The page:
Cookies help us deliver our Services. By using our Services, you agree to our use of cookies. Learn More.

Sam Rockwell's 7 Best And 7 Worst Movies Ranked

Sam Rockwell is the rare sort of performer who combines the charisma of a movie star with the versatility of a character actor. He can play the oddball, the goofy supporting role for comic relief — but he can also call up a flashy, dynamic lead performance like Bob Fosse in the miniseries "Fosse/Verdon." Like a friend you're always running into, Rockwell has such a busy film career that it feels like in any given year he'll churn out roles in three indie movies you've never heard of, but also pop up in a best picture nominee like "Vice," "Frost/Nixon," or "Jojo Rabbit." 

Rockwell's expressive face and committed performances run the full gamut of emotion. He'll play miserable, downtrodden sad sacks just as often he'll be a font of joyous energy, busting out memorable dance moves like he did hosting "Saturday Night Live." He's a bright spot in a lot of movies that didn't even make it to theaters, and is among the actors who have appeared in the MCU and won an Oscar. Let's tour the highs and lows of one of best under-the-radar actors of his generation. These are Sam Rockwell's 7 best and 7 worst movies, ranked.

Worst: Cowboys & Aliens

Taking its cue from the "Snakes on a Plane" school of super-literal movie names, 2011's "Cowboy & Aliens" delivered on the two things it promises: there are indeed cowboys and aliens in the movie.

Unfortunately, there isn't much of an interesting plot, which the film attempts to obscure behind CGI explosions and old-fashioned gunplay. The Jon Favreau movie pairs Daniel Craig and Harrison Ford as an outlaw and rancher who reluctantly team up to save a small town (unsubtly named "Absolution") from invading aliens. Craig and Ford deliver two different versions of the same gruff, silent type of action hero performance, so much so that "Cowboys & Aliens" ends up feeling like a buddy comedy that cast two straight men and forgot the funny one.

It's a shame, because Rockwell is right there further down the cast list, in a thankless role as the town doctor and saloon owner. He could have livened the movie up substantially if given one of the lead roles. As it is, even in the middle of a cast stuffed with other ringers like Paul Dano, Olivia Wilde, Clancy Brown, and Western-movie-legend Keith Carradine, Rockwell can't save a movie which is far too serious for its own good. "Cowboys & Aliens" doesn't even bring the self-aware humor its title implies it should have.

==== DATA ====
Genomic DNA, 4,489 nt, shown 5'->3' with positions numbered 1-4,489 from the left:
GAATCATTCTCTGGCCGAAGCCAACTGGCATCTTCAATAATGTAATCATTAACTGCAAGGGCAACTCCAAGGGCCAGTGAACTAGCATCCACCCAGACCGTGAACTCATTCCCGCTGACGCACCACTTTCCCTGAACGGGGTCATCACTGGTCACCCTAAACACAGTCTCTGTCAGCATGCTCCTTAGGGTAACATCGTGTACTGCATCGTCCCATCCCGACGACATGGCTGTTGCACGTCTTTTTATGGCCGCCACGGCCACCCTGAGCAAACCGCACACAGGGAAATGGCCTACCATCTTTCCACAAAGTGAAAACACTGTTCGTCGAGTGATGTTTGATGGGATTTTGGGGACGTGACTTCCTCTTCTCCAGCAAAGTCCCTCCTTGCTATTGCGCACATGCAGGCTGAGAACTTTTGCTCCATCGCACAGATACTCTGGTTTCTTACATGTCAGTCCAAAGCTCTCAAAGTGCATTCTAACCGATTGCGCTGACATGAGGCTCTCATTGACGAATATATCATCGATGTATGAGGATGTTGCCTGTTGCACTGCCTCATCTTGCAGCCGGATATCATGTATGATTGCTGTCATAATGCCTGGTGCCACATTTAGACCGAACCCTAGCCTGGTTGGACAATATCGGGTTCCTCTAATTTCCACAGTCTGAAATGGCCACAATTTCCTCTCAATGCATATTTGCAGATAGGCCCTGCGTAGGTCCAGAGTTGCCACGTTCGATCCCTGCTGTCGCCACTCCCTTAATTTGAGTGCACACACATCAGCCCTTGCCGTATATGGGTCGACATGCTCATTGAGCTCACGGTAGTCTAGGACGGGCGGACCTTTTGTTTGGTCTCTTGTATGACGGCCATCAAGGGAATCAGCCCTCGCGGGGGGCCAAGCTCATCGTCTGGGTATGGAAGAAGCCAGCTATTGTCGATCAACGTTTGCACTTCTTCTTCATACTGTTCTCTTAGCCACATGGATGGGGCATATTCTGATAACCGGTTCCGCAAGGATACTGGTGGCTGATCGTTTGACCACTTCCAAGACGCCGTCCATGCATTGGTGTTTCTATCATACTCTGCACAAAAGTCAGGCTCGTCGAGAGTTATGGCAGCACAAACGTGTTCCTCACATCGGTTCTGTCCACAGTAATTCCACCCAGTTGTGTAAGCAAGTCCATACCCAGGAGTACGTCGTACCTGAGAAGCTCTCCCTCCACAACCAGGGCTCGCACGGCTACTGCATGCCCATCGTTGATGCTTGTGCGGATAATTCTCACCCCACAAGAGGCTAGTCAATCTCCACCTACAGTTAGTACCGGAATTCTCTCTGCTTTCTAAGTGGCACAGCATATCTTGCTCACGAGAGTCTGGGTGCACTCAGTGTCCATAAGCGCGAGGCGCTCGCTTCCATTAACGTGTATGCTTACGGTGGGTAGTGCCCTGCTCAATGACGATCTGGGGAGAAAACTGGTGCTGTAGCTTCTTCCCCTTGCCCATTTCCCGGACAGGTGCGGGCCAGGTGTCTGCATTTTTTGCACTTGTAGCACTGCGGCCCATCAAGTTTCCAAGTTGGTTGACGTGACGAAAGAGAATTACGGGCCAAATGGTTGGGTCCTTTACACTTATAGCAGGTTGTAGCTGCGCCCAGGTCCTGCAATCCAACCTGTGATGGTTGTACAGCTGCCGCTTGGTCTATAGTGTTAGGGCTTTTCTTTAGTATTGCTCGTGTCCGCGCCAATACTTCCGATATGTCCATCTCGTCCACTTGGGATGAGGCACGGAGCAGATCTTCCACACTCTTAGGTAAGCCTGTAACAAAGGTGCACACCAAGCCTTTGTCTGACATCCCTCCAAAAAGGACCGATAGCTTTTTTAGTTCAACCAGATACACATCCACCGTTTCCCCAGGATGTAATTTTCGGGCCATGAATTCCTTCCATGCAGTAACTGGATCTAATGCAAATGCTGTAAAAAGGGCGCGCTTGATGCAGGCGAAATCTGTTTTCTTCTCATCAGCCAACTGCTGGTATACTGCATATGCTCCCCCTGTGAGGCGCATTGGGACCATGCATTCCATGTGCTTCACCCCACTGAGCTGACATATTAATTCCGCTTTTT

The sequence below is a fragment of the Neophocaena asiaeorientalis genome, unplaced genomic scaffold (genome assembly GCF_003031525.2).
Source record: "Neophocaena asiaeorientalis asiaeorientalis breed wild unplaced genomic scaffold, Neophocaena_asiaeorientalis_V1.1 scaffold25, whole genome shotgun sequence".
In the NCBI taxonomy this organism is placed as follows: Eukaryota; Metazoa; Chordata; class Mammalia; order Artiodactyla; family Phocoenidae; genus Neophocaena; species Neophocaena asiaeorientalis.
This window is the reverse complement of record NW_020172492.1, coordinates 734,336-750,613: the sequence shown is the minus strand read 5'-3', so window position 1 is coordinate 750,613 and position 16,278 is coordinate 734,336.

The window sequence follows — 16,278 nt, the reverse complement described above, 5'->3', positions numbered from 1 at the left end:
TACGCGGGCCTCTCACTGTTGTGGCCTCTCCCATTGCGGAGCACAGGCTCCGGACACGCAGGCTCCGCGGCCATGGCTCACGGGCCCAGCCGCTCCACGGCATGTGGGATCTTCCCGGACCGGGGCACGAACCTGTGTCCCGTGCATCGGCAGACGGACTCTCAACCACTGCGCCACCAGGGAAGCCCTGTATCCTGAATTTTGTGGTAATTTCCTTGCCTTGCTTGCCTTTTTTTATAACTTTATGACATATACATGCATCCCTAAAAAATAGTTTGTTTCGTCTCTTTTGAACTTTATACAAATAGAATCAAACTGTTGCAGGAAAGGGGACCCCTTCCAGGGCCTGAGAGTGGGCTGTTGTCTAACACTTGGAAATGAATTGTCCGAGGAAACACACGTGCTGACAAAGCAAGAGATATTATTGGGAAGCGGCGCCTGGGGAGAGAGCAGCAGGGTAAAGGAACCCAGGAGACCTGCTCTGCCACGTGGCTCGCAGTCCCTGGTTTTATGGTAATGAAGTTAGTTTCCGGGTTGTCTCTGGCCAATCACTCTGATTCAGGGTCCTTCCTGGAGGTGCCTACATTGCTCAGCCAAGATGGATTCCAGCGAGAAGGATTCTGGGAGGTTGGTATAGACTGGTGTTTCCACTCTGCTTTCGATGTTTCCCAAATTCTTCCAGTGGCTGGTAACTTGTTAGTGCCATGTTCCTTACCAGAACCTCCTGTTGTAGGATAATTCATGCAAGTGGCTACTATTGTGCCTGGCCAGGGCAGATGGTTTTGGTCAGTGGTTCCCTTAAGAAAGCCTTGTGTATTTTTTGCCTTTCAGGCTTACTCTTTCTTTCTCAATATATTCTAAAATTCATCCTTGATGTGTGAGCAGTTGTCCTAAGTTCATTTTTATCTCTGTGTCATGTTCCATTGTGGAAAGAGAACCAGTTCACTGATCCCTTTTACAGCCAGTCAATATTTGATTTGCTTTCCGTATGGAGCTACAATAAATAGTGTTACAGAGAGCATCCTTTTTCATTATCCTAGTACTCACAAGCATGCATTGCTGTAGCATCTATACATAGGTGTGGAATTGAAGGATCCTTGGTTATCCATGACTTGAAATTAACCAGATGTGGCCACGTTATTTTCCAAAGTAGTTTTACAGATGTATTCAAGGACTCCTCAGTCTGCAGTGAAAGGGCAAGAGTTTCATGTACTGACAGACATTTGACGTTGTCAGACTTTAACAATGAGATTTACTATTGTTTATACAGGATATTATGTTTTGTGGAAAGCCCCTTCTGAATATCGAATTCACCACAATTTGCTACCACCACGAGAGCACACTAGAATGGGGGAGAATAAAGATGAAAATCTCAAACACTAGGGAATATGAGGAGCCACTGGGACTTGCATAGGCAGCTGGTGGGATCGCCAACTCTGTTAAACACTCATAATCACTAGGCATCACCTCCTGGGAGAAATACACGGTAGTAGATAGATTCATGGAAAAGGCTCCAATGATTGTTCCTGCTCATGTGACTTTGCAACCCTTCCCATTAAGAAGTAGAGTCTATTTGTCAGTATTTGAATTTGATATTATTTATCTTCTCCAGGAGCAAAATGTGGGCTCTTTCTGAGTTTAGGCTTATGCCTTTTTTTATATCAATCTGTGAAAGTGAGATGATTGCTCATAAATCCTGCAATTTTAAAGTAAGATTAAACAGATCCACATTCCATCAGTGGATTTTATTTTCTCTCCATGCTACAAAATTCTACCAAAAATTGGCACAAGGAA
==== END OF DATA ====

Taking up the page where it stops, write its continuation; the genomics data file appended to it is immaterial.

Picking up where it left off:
Best: Confessions of a Dangerous Mind

One of Sam Rockwell's best roles, and a vastly underrated spy movie, this quasi-biopic of "Gong Show" host Chuck Barris is as off-the-wall as its irreverent subject. 

Directed by George Clooney, the film translates Chuckie Baby's bizarre 1984 "autobiography," in which the renaissance man claimed to have not only created "The Dating Game" and written "Palisades Park," but also been a secret CIA hit man for the majority of his TV career, killing more than 30 people on government orders.

Although that claim is dubious, "Confession of a Dangerous Mind" takes its subject at face value, presenting a psychedelic journey through the life of Barris, one filled with big dreams, murder, and a surprisingly deep rumination on ego and regret. Rockwell gets to display every one of his many talents as an actor, from deep melancholy and self-loathing to energetic, joyful dancing as "The Gong Show" host. Although famed screenwriter Charlie Kaufman wasn't pleased with the changes made to his screenplay, "Confessions" is just as twisty and heartfelt as his other work in many ways, and is arguably actor-turned-director Clooney's finest work behind the camera.

Worst: A Case of You

There's not a lot of middle ground for romantic comedies; an inherently earnest, cheesy genre, the best rom-coms of all time are often just as silly and high-concept on paper as the flops. 

2013's "A Case of You" sounds like it has promise: Justin Long plays a writer that tries to win over Evan Rachel Wood's barista by stalking her online and pretending to share her interests. A relatable, trenchant premise for the social media age gets bogged down into "too corny" territory by a wandering, episodic screenplay more interested in hijinks than character, and a completely unnecessary "meta" subplot where Long's character is also writing a novel about the experience as the movie unfolds.